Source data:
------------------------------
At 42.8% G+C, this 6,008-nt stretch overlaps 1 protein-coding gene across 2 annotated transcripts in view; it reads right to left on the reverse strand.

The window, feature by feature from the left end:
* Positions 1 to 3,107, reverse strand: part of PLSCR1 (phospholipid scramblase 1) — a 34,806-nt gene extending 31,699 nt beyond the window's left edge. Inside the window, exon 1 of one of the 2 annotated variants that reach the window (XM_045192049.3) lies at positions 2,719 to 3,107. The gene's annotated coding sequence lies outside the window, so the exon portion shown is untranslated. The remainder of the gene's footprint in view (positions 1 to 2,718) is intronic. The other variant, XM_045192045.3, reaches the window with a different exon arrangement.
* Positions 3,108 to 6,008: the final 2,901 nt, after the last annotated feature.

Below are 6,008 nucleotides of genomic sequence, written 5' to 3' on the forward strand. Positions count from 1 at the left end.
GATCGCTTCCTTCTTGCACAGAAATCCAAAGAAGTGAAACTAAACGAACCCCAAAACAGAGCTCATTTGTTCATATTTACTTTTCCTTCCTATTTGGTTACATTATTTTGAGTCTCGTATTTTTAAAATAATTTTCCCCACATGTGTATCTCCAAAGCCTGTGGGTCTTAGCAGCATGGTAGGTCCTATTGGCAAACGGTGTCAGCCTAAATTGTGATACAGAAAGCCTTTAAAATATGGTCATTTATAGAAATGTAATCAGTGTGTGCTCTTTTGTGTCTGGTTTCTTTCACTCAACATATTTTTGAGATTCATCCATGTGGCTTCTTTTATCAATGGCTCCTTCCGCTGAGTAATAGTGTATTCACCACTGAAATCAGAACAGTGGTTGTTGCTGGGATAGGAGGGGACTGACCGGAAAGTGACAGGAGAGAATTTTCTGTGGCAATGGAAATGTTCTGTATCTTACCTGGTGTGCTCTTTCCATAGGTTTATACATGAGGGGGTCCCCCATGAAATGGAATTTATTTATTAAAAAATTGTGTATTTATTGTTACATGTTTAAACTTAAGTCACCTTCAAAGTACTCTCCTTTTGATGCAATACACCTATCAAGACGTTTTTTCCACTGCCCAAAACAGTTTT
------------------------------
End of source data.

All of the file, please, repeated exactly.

At 42.8% G+C, this 6,008-nt stretch overlaps 1 protein-coding gene across 2 annotated transcripts in view; it reads right to left on the reverse strand.

The window, feature by feature from the left end:
* Positions 1 to 3,107, reverse strand: part of PLSCR1 (phospholipid scramblase 1) — a 34,806-nt gene extending 31,699 nt beyond the window's left edge. Inside the window, exon 1 of one of the 2 annotated variants that reach the window (XM_045192049.3) lies at positions 2,719 to 3,107. The gene's annotated coding sequence lies outside the window, so the exon portion shown is untranslated. The remainder of the gene's footprint in view (positions 1 to 2,718) is intronic. The other variant, XM_045192045.3, reaches the window with a different exon arrangement.
* Positions 3,108 to 6,008: the final 2,901 nt, after the last annotated feature.

Below are 6,008 nucleotides of genomic sequence, written 5' to 3' on the forward strand. Positions count from 1 at the left end.
GATCGCTTCCTTCTTGCACAGAAATCCAAAGAAGTGAAACTAAACGAACCCCAAAACAGAGCTCATTTGTTCATATTTACTTTTCCTTCCTATTTGGTTACATTATTTTGAGTCTCGTATTTTTAAAATAATTTTCCCCACATGTGTATCTCCAAAGCCTGTGGGTCTTAGCAGCATGGTAGGTCCTATTGGCAAACGGTGTCAGCCTAAATTGTGATACAGAAAGCCTTTAAAATATGGTCATTTATAGAAATGTAATCAGTGTGTGCTCTTTTGTGTCTGGTTTCTTTCACTCAACATATTTTTGAGATTCATCCATGTGGCTTCTTTTATCAATGGCTCCTTCCGCTGAGTAATAGTGTATTCACCACTGAAATCAGAACAGTGGTTGTTGCTGGGATAGGAGGGGACTGACCGGAAAGTGACAGGAGAGAATTTTCTGTGGCAATGGAAATGTTCTGTATCTTACCTGGTGTGCTCTTTCCATAGGTTTATACATGAGGGGGTCCCCCATGAAATGGAATTTATTTATTAAAAAATTGTGTATTTATTGTTACATGTTTAAACTTAAGTCACCTTCAAAGTACTCTCCTTTTGATGCAATACACCTATCAAGACGTTTTTTCCACTGCCCAAAACAGTTTT